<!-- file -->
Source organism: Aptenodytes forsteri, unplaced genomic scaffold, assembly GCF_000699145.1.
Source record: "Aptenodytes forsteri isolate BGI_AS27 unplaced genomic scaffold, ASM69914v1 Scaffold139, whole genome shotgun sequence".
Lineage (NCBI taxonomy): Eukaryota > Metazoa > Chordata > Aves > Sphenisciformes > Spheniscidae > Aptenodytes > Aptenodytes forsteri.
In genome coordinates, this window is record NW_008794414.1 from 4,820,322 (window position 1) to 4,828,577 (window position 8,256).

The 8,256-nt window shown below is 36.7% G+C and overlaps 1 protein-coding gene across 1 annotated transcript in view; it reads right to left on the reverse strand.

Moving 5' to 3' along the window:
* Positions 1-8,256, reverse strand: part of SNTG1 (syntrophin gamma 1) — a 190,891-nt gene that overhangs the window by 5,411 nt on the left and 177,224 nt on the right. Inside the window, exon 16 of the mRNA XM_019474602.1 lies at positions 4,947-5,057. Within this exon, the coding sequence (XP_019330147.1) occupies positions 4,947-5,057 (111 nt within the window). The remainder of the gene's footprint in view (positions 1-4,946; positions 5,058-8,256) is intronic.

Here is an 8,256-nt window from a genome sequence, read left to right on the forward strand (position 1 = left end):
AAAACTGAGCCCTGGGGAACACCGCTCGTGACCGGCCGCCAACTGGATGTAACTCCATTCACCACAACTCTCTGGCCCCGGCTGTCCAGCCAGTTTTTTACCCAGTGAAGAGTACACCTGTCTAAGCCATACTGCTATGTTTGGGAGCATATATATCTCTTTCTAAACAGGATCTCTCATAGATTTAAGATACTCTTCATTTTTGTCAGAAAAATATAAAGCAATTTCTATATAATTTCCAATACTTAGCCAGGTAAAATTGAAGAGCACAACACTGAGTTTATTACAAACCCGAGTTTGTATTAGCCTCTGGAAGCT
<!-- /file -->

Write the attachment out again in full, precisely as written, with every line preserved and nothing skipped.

Source organism: Aptenodytes forsteri, unplaced genomic scaffold, assembly GCF_000699145.1.
Source record: "Aptenodytes forsteri isolate BGI_AS27 unplaced genomic scaffold, ASM69914v1 Scaffold139, whole genome shotgun sequence".
Lineage (NCBI taxonomy): Eukaryota > Metazoa > Chordata > Aves > Sphenisciformes > Spheniscidae > Aptenodytes > Aptenodytes forsteri.
In genome coordinates, this window is record NW_008794414.1 from 4,820,322 (window position 1) to 4,828,577 (window position 8,256).

The 8,256-nt window shown below is 36.7% G+C and overlaps 1 protein-coding gene across 1 annotated transcript in view; it reads right to left on the reverse strand.

Moving 5' to 3' along the window:
* Positions 1-8,256, reverse strand: part of SNTG1 (syntrophin gamma 1) — a 190,891-nt gene that overhangs the window by 5,411 nt on the left and 177,224 nt on the right. Inside the window, exon 16 of the mRNA XM_019474602.1 lies at positions 4,947-5,057. Within this exon, the coding sequence (XP_019330147.1) occupies positions 4,947-5,057 (111 nt within the window). The remainder of the gene's footprint in view (positions 1-4,946; positions 5,058-8,256) is intronic.

Here is an 8,256-nt window from a genome sequence, read left to right on the forward strand (position 1 = left end):
AAAACTGAGCCCTGGGGAACACCGCTCGTGACCGGCCGCCAACTGGATGTAACTCCATTCACCACAACTCTCTGGCCCCGGCTGTCCAGCCAGTTTTTTACCCAGTGAAGAGTACACCTGTCTAAGCCATACTGCTATGTTTGGGAGCATATATATCTCTTTCTAAACAGGATCTCTCATAGATTTAAGATACTCTTCATTTTTGTCAGAAAAATATAAAGCAATTTCTATATAATTTCCAATACTTAGCCAGGTAAAATTGAAGAGCACAACACTGAGTTTATTACAAACCCGAGTTTGTATTAGCCTCTGGAAGCT